wooden-ships

The press release for ‘Back To Land’ indicates a renouncement of sorts – one that abandons the band’s fundamental appeal. It talks of their rise to prominence from the psychedelic underground to the “rock and roll overground”, the “increased brightness” of the new songs with the inclusion of more “earthly, grounded tones”. Fortunately, this is mere hyperbole; the Shjips’ driving, immersive psychedelia never sounded so perceptive, with their trademark distortion-laden progressions and elongated guitar lines all present and correct.

There’s been a palpable resurgence of psych in contemporary music in the last couple of years, but Wooden Shjips’ practice of the lysergic is perhaps more convincing than most. It reveres the use of repetition– it’s iterative without sounding derivative: despite their hitherto short existence, a cursory listen to any of their previous three LPs would have you believe that they’ve been peddling their ominous walls of space-drone since circa 1973. Their predilection has typically been for lengthy jams akin to that extolled by Hawkwind, underpinned by vocals that seep deep into the background, with an overall negligence of the importance of words.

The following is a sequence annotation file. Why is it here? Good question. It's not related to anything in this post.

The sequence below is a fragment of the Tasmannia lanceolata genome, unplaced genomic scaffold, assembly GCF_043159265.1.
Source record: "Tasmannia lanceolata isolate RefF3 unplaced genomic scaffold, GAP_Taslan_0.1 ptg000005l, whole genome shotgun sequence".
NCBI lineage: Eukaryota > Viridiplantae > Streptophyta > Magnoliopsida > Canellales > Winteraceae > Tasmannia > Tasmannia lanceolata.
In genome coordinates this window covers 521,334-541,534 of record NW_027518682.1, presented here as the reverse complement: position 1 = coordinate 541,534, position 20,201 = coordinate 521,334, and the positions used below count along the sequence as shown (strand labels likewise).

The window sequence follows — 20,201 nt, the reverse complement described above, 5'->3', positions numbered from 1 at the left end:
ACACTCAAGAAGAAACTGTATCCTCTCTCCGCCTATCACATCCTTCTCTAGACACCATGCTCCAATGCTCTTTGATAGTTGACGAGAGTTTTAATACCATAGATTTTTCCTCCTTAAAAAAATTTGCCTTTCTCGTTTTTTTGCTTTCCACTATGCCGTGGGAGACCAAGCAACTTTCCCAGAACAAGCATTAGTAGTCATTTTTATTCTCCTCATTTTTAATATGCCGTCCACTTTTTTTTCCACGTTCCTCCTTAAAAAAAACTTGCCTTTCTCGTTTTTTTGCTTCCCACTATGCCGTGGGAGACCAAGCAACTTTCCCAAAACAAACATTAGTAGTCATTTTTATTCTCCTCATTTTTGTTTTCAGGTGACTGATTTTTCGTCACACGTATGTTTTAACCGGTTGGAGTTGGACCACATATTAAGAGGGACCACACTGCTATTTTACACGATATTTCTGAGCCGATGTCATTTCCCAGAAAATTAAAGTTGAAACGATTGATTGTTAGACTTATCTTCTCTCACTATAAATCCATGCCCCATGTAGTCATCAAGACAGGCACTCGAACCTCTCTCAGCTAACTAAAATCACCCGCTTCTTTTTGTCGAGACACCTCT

This time around, though, the lengthy freak-outs of yore are lightly forgone and ‘Back To Land’ inclines towards comparative brevity, with an average song coming in at around five minutes. There’s also more emphasis on Ripley’s vocals, warmer and more confident within arrangements that fully support them, yet still evasive and right back in the mix. The band’s cosmic chug is still there, however, albeit distilled, and in turn the songs appear more structured than on previous ventures.

There’s a distinct shift in the general feel of the music on ‘Back To Land’, and this ostensibly pertains to the album’s title and is no doubt partly down to a change in geography – Wooden Shjips are no longer a San Francisco based gang of dropouts, but a group homed in the “lush climates” of Oregon. It’s made their jams less celestial, warped and meandering, not that they ever lose sight of their minimalist psych core, the opening title track’s echo and fuzz instilling everything that follows it. From the expansive urgency of ‘In The Roses’ to the soporific languidness of ‘These Shadows’, each song here retains a sense of purpose, none too short, and none too prolonged to outstay its welcome.

Wooden Shjips’ scope has obviously expanded, but these are only subtle sonic changes and fans of the band’s first three records won’t be disappointed here. The feedback, the fuzz, the perpetual grooves that defined the band – it’s all still there. More nuanced, more varied, and melodically robust, ‘Back To Land’ metamorphoses the nervy urgency of predecessor ‘West’ into a more confident, rounded, and focussed vision.

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